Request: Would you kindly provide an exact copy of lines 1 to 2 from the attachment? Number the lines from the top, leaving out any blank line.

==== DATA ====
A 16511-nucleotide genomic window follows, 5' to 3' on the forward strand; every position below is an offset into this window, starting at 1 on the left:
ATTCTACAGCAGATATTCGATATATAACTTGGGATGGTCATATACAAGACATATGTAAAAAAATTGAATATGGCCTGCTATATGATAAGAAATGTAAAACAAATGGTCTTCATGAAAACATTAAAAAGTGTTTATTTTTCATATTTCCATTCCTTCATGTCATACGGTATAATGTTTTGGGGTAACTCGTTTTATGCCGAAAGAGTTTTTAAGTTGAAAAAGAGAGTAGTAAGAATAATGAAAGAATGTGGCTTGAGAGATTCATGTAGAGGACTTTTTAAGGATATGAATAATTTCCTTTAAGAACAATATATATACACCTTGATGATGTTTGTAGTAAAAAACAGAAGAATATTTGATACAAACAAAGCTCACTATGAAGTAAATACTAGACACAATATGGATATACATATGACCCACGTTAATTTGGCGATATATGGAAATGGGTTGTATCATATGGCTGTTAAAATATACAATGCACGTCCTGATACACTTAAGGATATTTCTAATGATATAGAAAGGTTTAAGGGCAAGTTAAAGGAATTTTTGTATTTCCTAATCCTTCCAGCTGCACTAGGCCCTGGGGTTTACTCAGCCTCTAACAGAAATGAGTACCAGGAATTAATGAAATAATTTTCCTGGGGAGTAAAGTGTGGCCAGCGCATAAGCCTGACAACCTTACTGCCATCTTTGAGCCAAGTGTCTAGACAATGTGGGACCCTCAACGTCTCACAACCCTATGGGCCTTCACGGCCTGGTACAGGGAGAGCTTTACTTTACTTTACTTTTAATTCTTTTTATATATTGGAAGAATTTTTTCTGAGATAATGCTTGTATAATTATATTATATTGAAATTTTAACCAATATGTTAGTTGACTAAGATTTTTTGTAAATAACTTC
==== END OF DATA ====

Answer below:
A 16511-nucleotide genomic window follows, 5' to 3' on the forward strand; every position below is an offset into this window, starting at 1 on the left:
ATTCTACAGCAGATATTCGATATATAACTTGGGATGGTCATATACAAGACATATGTAAAAAAATTGAATATGGCCTGCTATATGATAAGAAATGTAAAACAAATGGTCTTCATGAAAACATTAAAAAGTGTTTATTTTTCATATTTCCATTCCTTCATGTCATACGGTATAATGTTTTGGGGTAACTCGTTTTATGCCGAAAGAGTTTTTAAGTTGAAAAAGAGAGTAGTAAGAATAATGAAAGAATGTGGCTTGAGAGATTCATGTAGAGGACTTTTTAAGGATATGAATAATTTCCTTTAAGAACAATATATATACACCTTGATGATGTTTGTAGTAAAAAACAGAAGAATATTTGATACAAACAAAGCTCACTATGAAGTAAATACTAGACACAATATGGATATACATATGACCCACGTTAATTTGGCGATATATGGAAATGGGTTGTATCATATGGCTGTTAAAATATACAATGCACGTCCTGATACACTTAAGGATATTTCTAATGATATAGAAAGGTTTAAGGGCAAGTTAAAGGAATTTTTGTATTTCCTAATCCTTCCAGCTGCACTAGGCCCTGGGGTTTACTCAGCCTCTAACAGAAATGAGTACCAGGAATTAATGAAATAATTTTCCTGGGGAGTAAAGTGTGGCCAGCGCATAAGCCTGACAACCTTACTGCCATCTTTGAGCCAAGTGTCTAGACAATGTGGGACCCTCAACGTCTCACAACCCTATGGGCCTTCACGGCCTGGTACAGGGAGAGCTTTACTTTACTTTACTTTTAATTCTTTTTATATATTGGAAGAATTTTTTCTGAGATAATGCTTGTATAATTATATTATATTGAAATTTTAACCAATATGTTAGTTGACTAAGATTTTTTGTAAATAACTTC